Organize for clarity the information you want to learn, for example in an outline (Einstein & McDaniel 2004; Tigner 1999; McDaniel et al. 1996). Cramming doesn't work (Wong 2006). Set up a schedule for studying (Allgood et al. 2000). Test yourself on the material (Karpicke & Roediger 2003; Roediger & Karpicke 2006a; Roediger & Karpicke 2006b; Agarwal et al. 2008; Butler & Roediger 2008), and do so repeatedly, with 24 hours or more between study sessions (Rohrer & Taylor 2006; Seabrook et al 2005; Cepeda et al. 2006; Rohrer et al. 2005; Karpicke & Roediger 2007). Basically: use Anki.
To retain studied information more effectively, try acrostics (Hermann et al. 2002), the link method (Iaccino 1996; Worthen 1997); and the method of loci (Massen & Vaterrodt-Plunnecke 2006; Moe & De Beni 2004; Moe & De Beni 2005).
Unfortunately, there have been fewer experimental studies on effective productivity and time management methods than there have been on effective study methods. For an overview of scientific opinion on productivity, I recommend pages 121-126 of Psychology Applied to Modern Life. According to those pages, common advice from professionals includes:
Why the dearth of experimental research on productivity? A leading researcher on the topic, Piers Steel, explained to me in personal communication:
Fields tend to progress from description to experimentation, and the procrastination field is just starting to move towards that direction. There really isn’t very much directly done on procrastination, but there is more for the broader field of self-regulation... it should transfer as the fundamentals are the same. For example, I would bet everything I own that goal setting works, as there [are] about [a thousand studies] on it in the motivational field (just not specifically on procrastination). On the other hand, we are building a behavioral lab so we can test many of these techniques head to head, something that sorely needs to be done.
Steel's book on the subject is The Procrastination Equation, which I highly recommend.
There is an abundance of research on factors that correlate with subjective well-being (individuals' own assessments of their happiness and life satisfaction).
Factors that don't correlate much with happiness include: age,3 gender,4 parenthood,5 intelligence,6 physical attractiveness,7 and money8 (as long as you're above the poverty line). Factors that correlate moderately with happiness include: health,9 social activity,10 and religiosity.11 Factors that correlate strongly with happiness include: genetics,12 love and relationship satisfaction,13 and work satisfaction.14
For many of these factors, a causal link to happiness has also been demonstrated with some confidence, but that story is too complicated to tell in this short article.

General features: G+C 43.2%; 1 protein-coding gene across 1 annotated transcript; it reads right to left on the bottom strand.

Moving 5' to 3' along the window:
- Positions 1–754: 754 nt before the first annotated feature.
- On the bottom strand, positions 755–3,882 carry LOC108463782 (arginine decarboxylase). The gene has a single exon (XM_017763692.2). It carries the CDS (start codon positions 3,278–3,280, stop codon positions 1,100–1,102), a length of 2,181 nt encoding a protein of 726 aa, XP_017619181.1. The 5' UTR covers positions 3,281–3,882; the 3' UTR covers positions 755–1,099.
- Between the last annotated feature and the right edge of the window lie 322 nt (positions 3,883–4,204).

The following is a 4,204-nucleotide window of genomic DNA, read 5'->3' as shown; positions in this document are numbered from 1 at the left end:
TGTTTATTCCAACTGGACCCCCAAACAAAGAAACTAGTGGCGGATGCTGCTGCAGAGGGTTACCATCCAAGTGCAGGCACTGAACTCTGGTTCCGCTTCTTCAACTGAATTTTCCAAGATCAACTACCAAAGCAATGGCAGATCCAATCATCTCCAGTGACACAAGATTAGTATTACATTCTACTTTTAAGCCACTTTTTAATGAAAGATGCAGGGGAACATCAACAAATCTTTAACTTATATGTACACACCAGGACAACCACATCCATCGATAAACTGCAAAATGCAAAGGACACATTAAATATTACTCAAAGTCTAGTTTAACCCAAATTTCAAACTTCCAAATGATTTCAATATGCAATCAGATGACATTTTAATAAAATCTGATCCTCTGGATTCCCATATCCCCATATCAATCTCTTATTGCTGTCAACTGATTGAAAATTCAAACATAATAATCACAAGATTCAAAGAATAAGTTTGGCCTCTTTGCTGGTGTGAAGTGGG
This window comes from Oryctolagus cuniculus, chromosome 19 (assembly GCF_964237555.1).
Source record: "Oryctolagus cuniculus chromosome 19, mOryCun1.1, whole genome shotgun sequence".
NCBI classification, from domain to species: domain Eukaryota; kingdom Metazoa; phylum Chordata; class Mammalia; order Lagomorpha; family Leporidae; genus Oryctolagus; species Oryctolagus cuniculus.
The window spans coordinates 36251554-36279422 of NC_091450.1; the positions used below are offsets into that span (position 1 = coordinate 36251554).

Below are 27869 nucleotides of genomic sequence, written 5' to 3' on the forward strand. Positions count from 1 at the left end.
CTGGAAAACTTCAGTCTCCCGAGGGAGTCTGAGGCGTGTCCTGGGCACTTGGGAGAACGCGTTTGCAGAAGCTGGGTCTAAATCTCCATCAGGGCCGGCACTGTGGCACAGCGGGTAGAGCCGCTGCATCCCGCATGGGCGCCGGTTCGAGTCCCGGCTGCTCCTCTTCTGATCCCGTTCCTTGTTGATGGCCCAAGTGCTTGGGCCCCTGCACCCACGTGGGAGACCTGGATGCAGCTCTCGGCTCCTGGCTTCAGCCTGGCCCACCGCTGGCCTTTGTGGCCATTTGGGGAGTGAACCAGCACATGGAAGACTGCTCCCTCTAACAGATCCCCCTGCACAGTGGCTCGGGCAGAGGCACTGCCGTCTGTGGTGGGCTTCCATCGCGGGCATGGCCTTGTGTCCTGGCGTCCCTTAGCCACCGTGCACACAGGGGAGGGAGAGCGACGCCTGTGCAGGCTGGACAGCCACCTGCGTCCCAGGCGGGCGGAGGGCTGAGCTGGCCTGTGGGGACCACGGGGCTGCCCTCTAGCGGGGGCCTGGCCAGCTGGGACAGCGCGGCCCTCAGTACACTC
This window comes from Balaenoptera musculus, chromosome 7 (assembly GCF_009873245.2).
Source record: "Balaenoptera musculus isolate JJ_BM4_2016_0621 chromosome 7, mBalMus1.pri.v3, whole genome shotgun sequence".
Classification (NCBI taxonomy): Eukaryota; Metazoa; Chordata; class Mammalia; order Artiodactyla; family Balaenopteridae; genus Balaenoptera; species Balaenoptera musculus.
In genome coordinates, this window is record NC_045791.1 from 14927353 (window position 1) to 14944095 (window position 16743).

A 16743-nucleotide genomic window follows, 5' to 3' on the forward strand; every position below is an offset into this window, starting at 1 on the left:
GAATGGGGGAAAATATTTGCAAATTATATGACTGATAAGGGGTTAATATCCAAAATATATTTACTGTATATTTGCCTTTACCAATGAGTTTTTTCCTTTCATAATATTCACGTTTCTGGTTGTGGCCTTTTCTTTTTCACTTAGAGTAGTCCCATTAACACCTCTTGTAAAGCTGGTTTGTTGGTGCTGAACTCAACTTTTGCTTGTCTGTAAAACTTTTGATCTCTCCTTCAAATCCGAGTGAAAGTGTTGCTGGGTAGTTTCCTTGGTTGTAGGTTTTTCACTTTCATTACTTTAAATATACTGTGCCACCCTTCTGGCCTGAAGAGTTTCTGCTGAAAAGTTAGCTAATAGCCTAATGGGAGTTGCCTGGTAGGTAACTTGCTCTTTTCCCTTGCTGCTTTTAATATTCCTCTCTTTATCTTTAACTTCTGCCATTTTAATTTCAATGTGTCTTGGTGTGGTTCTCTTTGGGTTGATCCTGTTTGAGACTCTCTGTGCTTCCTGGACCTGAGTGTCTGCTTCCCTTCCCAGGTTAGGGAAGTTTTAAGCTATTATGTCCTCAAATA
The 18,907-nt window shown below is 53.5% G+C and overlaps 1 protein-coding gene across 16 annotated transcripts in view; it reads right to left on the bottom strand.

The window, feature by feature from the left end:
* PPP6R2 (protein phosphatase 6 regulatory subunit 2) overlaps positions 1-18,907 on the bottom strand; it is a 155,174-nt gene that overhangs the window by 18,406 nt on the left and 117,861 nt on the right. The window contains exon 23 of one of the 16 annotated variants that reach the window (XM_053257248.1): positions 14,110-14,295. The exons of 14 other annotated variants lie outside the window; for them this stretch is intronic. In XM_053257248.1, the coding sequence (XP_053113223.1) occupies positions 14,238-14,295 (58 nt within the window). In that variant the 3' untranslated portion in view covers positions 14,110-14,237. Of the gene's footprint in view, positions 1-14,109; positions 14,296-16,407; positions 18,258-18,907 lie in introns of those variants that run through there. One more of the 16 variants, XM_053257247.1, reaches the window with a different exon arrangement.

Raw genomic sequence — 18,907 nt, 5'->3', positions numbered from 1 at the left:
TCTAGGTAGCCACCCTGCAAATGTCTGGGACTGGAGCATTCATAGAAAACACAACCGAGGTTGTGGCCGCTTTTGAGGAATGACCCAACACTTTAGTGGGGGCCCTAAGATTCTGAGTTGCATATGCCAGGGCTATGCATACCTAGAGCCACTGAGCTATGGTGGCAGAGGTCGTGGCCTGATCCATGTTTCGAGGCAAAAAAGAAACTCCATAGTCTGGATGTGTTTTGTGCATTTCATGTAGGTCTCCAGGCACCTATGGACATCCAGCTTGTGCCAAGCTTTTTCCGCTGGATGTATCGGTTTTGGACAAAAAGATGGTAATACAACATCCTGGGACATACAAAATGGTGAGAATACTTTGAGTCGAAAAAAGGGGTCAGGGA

Many compassionate professionals have modeled their careers after George Miller's (1969) call to "give psychology away" to the masses as a means of promoting human welfare. As a result, hundreds of experimental studies have been done to test which self-help methods work, and which do not. We humans can use this knowledge to achieve our goals.
But much work remains to be done. Many features of human psychology and behavior are not well-understood, and many self-help methods recommended by popular and academic authors have not yet been experimentally tested. If you are considering psychology research as a career path, and you want to (1) improve human welfare, (2) get research funding, (3) explore an under-developed area of research, and (4) have the chance to write a best-selling self-help book once you've done some of your research, then please consider a career of experimentally testing different self-help methods. Humanity will thank you for it.
Next post: How to Beat Procrastination
1 Read a nice overview of the literature in Bergsma, "Do Self-Help Books Help?" (2008).
2 I recommend the 10th edition, which has large improvements over the 9th edition, including 4500 new citations.
3 Age and happiness are unrelated (Lykken 1999), age accounting for less than 1% of the variation in people's happiness (Inglehart 1990; Myers & Diener 1997).
4 Despite being treated for depressive disorders twice as often as men (Nolen-Hoeksema 2002), women report just as high levels of well-being as men do (Myers 1992).
5 Apparently, the joys and stresses of parenthood balance each other out, as people with and without children are equally happy (Argyle 2001).
6 Both IQ and educational attainment appear to be unrelated to happiness (Diener et al. 2009; Ross & Van Willigen 1997).
7 Good-looking people enjoy huge advantages, but do not report greater happiness than others (Diener et al. 1995).
8 The correlation between income and happiness is surprisingly weak (Diener & Seligman 2004; Diener et al. 1993; Johnson & Krueger 2006). One problem may be that higher income contributes to greater materialism, which impedes happiness (Frey & Stutzer 2002; Kasser et al. 2004; Solberg et al. 2002; Kasser 2002; Van Boven 2005; Nickerson et al. 2003; Kahneman et al. 2006).
9 Those with disabling health conditions are happier than you might think (Myers 1992; Riis et al. 2005; Argyle 1999).
10 Those who are satisfied with their social life are moderately more happy than others (Diener & Seligman 2004; Myers 1999; Diener & Seligman 2002).
11 Religiosity correlates with happiness (Abdel-Kahlek 2005; Myers 2008), though it may be religious attendance and not religious belief that matters (Chida et al. 2009).
12 Past happiness is the best predictor of future happiness (Lucas & Diener 2008). Happiness is surprisingly unmoved by external factors (Lykken & Tellegen 1996), because the genetics accounts for about 50% of the variance in happiness (Lyubomirsky et al. 2005; Stubbe et al. 2005).
13 Married people are happier than those who are single or divorced (Myers & Diener 1995; Diener et al. 2000), and marital satisfaction predicts happiness (Proulx et al. 2007).
14 Unemployment makes people very unhappy (Argyle 2001), and job satisfaction is strongly correlated with happiness (Judge & Klinger 2008; Warr 1999).